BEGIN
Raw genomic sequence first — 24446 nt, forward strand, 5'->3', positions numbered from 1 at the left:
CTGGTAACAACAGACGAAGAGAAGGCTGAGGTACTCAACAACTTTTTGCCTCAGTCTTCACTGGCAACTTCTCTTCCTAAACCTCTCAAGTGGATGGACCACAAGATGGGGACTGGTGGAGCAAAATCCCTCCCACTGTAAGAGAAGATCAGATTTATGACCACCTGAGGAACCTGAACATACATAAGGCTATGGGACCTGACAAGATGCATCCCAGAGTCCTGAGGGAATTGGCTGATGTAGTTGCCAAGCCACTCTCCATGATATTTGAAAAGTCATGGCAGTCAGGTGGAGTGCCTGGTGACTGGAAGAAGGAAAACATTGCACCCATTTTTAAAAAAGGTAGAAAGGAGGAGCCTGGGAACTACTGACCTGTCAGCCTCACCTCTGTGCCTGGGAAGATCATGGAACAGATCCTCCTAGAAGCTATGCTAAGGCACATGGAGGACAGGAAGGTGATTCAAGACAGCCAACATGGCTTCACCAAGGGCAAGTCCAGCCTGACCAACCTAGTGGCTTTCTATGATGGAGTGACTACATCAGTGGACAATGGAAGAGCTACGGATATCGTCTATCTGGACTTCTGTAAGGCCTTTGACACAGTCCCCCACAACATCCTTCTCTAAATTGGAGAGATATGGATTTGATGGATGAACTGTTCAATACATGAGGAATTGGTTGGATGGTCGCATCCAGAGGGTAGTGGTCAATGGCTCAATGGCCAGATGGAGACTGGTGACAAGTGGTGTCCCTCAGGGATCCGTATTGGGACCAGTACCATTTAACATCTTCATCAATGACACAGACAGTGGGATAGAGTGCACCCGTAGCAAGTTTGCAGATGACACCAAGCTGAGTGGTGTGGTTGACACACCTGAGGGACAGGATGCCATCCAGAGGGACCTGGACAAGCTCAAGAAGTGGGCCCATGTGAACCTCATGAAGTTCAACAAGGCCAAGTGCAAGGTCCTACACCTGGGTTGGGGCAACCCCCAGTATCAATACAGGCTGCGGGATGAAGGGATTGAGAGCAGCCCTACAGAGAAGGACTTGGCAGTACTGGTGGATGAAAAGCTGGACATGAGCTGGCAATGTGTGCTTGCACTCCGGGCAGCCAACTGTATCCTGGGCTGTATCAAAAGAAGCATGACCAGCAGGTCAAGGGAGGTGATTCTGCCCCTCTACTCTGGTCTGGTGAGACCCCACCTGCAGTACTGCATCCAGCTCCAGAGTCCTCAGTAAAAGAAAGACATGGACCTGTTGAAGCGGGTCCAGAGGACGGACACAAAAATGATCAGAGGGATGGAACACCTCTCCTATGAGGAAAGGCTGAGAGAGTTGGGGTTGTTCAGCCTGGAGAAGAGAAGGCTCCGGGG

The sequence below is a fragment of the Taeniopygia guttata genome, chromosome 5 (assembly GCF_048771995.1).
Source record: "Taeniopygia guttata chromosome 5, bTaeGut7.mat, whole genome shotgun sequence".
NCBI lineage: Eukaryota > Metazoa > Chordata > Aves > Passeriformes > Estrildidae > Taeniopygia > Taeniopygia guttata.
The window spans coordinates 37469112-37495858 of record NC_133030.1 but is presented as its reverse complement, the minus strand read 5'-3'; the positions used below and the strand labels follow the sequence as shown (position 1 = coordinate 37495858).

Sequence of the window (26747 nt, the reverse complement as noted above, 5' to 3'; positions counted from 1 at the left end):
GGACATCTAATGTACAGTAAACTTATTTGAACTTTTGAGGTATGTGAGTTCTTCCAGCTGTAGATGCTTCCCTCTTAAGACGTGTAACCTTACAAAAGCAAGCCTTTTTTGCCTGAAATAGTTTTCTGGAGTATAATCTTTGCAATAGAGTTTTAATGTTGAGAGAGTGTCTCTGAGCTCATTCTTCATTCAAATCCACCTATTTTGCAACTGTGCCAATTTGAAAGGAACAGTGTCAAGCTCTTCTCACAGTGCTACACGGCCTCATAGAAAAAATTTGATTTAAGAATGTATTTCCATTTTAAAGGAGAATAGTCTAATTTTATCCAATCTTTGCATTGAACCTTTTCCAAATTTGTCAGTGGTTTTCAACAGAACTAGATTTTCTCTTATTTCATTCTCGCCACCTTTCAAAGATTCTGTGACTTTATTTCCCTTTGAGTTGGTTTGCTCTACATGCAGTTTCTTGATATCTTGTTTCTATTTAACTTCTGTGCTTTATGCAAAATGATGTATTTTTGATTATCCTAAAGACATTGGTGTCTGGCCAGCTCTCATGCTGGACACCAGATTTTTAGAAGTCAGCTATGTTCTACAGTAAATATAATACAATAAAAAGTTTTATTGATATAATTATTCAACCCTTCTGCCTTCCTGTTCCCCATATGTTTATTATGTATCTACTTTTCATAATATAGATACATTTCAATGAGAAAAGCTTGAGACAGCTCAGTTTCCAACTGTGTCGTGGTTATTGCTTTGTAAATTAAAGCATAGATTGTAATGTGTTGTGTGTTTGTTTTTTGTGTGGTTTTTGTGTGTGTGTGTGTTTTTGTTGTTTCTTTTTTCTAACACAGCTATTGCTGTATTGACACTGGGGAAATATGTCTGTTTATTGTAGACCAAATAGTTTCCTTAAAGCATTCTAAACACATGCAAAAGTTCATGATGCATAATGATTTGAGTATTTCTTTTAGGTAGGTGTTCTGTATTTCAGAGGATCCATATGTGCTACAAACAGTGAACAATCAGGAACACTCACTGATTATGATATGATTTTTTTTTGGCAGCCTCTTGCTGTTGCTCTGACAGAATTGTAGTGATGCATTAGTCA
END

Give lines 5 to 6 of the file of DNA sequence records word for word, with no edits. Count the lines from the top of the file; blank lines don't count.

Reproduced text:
NCBI lineage: Eukaryota > Metazoa > Chordata > Aves > Passeriformes > Estrildidae > Taeniopygia > Taeniopygia guttata.
The window spans coordinates 37469112-37495858 of record NC_133030.1 but is presented as its reverse complement, the minus strand read 5'-3'; the positions used below and the strand labels follow the sequence as shown (position 1 = coordinate 37495858).